You might have taken control of all the possible variables involved in your cell culture experiment, and feel assured that your study is free of any type of contamination causing agent. However, contamination caused by a pipette and its tips lurk discreetly in the corner, and are likely to be overlooked by many researchers. When scientists design various aspects of a research study, the type of pipettes, pipette tips, and pipetting techniques to be followed are seldom given any importance. However, if these variables are not given the requisite attention, they have the potential to adversely impact the outcome of your experiment.
There are basically three sources of contamination caused by pipetting applications:
- Pipette-to-sample Contamination: Sample is contaminated by the pipette or its tip.
- Sample-to-pipette Contamination: Samples enter the pipette body, thereby, contaminating the pipette.
- Sample-to-sample Contamination: Residual sample in the pipette is transferred to the next sample batch. This usually happens when tips are not replaced regularly.
In order to ensure that workflows are completely aseptic in nature, it is imperative to choose the right kinds of pipette / pipette tips, as well as follow a robust pipetting protocol.
Listed below are some pipetting guidelines that will help you to effectively mitigate the contamination risk.
- Keep your Pipettes Clean: Make sure you clean your pipettes and its tips each time before use, with 70% ethanol. If you are using any other decontamination agents, you must clean the residues with distilled water. However, you need to ensure that the pipette is resistant to any damage caused by cleaning agents. In addition, it’s important to select the pipettes having an easy-to-clean design, which can be easily disassembled by anyone. Further, using autoclavable pipettes and tips can prove to be useful in establishing contamination-free workflows.
- Maintain Tip Sterility: While autoclaving pipette tips, ensure that the autoclave is working properly, and you are following the process prudently. If you are using pre-sterilized pipette tips, you need to make sure that the manufacturer has followed a certified and validated tip sterilization process. Moreover, when using filter tips, remember not to autoclave the tips as polyethylene filters are not able to withstand the high temperatures of an autoclave. Further, pipette tips can act as a potential source of leachables (trace amounts of chemicals originating from raw materials or manufacturing equipment). To avoid sample contamination by leachables, it is recommended that you purchase high quality virgin polypropylene tips manufactured in a certified facility.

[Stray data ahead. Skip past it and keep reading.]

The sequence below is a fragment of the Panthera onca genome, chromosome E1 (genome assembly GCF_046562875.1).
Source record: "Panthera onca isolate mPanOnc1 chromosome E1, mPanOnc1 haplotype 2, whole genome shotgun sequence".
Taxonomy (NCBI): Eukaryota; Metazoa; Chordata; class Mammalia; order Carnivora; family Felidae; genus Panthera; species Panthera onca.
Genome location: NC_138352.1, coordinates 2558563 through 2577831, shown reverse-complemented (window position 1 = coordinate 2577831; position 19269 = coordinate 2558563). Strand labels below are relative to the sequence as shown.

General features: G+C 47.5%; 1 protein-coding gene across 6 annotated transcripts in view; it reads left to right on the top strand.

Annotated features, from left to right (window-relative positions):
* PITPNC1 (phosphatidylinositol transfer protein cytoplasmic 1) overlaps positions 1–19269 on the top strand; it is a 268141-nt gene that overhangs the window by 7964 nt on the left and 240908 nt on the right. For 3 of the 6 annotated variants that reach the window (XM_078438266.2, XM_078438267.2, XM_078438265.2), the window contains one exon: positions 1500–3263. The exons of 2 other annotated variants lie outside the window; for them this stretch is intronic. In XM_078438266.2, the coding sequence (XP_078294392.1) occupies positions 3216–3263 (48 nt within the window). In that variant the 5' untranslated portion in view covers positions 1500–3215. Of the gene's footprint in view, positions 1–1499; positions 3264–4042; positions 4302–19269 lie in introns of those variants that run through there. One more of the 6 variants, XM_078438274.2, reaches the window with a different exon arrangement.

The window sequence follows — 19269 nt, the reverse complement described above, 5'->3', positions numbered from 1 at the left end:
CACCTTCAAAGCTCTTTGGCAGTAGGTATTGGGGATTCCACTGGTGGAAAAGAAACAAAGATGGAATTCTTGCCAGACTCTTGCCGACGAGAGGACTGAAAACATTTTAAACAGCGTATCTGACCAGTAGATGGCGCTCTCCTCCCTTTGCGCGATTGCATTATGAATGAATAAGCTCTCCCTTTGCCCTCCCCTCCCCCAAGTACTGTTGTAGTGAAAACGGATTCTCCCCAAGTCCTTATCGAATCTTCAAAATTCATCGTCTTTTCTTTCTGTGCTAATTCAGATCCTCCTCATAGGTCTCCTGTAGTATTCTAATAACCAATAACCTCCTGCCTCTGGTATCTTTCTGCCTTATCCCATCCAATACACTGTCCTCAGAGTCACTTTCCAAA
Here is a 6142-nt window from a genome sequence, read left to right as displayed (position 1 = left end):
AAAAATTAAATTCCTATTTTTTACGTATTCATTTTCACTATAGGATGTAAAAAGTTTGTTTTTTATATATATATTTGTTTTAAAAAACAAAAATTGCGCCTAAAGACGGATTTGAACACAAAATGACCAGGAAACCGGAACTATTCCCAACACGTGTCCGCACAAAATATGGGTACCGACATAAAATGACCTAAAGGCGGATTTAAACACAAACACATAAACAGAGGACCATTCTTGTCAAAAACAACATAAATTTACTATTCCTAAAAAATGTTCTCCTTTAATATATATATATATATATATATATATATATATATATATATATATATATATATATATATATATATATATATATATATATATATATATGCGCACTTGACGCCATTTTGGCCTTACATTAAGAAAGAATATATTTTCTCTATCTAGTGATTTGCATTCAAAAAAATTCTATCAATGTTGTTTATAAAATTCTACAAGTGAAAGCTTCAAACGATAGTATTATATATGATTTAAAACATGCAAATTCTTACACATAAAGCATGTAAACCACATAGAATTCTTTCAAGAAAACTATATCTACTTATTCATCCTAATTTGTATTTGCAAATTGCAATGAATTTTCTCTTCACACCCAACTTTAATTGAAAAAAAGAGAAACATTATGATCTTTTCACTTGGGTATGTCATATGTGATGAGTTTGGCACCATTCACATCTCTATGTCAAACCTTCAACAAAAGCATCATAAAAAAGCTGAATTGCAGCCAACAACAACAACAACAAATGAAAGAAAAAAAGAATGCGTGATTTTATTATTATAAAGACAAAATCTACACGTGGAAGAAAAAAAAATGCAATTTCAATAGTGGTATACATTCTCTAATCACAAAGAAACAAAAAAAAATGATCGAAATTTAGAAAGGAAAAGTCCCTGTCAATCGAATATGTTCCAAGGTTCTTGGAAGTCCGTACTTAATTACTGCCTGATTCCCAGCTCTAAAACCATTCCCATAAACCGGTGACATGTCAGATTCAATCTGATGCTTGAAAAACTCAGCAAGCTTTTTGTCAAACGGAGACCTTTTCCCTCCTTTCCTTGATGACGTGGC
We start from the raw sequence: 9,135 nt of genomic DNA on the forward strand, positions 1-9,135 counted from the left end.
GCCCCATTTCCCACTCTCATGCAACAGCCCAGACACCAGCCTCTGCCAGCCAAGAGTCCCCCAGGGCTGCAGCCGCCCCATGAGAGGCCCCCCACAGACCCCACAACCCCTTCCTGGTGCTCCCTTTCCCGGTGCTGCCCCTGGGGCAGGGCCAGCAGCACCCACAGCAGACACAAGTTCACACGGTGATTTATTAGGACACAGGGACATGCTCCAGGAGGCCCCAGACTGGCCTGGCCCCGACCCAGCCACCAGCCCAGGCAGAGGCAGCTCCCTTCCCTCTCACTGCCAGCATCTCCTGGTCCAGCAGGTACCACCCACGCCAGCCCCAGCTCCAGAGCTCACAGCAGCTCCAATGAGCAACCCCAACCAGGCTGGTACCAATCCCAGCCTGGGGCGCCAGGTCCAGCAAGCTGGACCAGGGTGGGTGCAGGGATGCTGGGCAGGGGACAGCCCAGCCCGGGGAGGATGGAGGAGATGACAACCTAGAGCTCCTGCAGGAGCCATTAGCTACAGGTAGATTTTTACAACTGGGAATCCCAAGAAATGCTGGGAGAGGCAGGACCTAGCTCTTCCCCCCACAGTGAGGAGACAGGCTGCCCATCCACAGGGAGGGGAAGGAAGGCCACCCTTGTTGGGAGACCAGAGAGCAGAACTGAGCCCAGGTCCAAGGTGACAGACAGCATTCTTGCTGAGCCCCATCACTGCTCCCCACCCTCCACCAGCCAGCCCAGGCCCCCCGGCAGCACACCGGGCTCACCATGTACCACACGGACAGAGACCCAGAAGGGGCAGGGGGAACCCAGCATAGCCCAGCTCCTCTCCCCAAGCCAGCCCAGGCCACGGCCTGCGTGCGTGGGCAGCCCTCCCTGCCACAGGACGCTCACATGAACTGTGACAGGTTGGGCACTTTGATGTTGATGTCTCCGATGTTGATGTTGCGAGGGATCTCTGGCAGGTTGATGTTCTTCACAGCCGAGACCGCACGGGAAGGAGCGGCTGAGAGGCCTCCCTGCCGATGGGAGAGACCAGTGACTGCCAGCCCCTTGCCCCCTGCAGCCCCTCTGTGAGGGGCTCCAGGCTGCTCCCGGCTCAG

- Be Cautious while Dispensing Multiple Samples: When you are multi-dispensing, there is a high chance that the tips are carrying over contamination from the previous sample if not replaced. Make sure that you change the tip when dispensing every new sample.
- Use Safe-cone Filters or Filter Tips: In addition to minimizing the risk of contamination, safe-cone filters play a crucial role in protecting the pipette’s surface from volatile liquids. However, it is essential that you replace the filters after 50 or more pipetting applications. Select the filter tips that allow for adequate space between sample and the filter.
- Use Long Tips Wherever Possible: If you choose long pipette tips that are able to touch the bottom of the sample vessel, the pipette would not come in contact with it, thereby, significantly minimizing the risk of contamination. Long pipette tips cannot be used in all experiments, however, should be used wherever appropriate.
- Choose Air-tight Tip Wrapping: While storing pipette tips, make sure you use the air and watertight tip rack wrapping. This helps to keep the contaminants out during storage. In addition, take off the wrapping just before you have to place the tip rack inside the laminar air flow chamber.
- Assess Pipette Tip Sterility Standards: Pipette tips should always adhere to certain regulatory standards which you can evaluate through quality assurance certification. You must ensure that the standards are suitable for your experimental needs.
- Prevent Splashing: Contamination can also occur as a result of splashing of liquid samples while pipetting. You can avoid this by pipetting slowly or with a constant pace, especially in case of viscous liquids. When using an electronic pipette, make sure you are operating it in a slow speed setting.
- Restrict Movement of Pipettes: Moving pipettes from one lab to another is also a common source of contamination and should be avoided at all costs. In addition, make sure to mark your pipettes, especially in areas / workflows prone to high contamination risks.
- Use Stands for Storage: Always use stands to store your pipettes in order to prevent any unwanted spillage and protect them from contaminants present on the working surface. Stands also keep your pipettes from dropping and breaking, thus keeping them intact, and in the right working condition.
In order to achieve reliable lab results, it is paramount that you get rid of all potential contamination sources, including pipetting based hazards. First step is to identify such contamination mechanisms, and then evaluate how to eradicate them effectively. Many contamination agents can be eliminated by wiping with ethanol or rinsing with distilled water. In other scenarios, autoclaving of pipettes / tips should be performed to establish higher sterility standards.
If you seek assistance in choosing the perfect pipette for your lab, get in touch with us at firstname.lastname@example.org.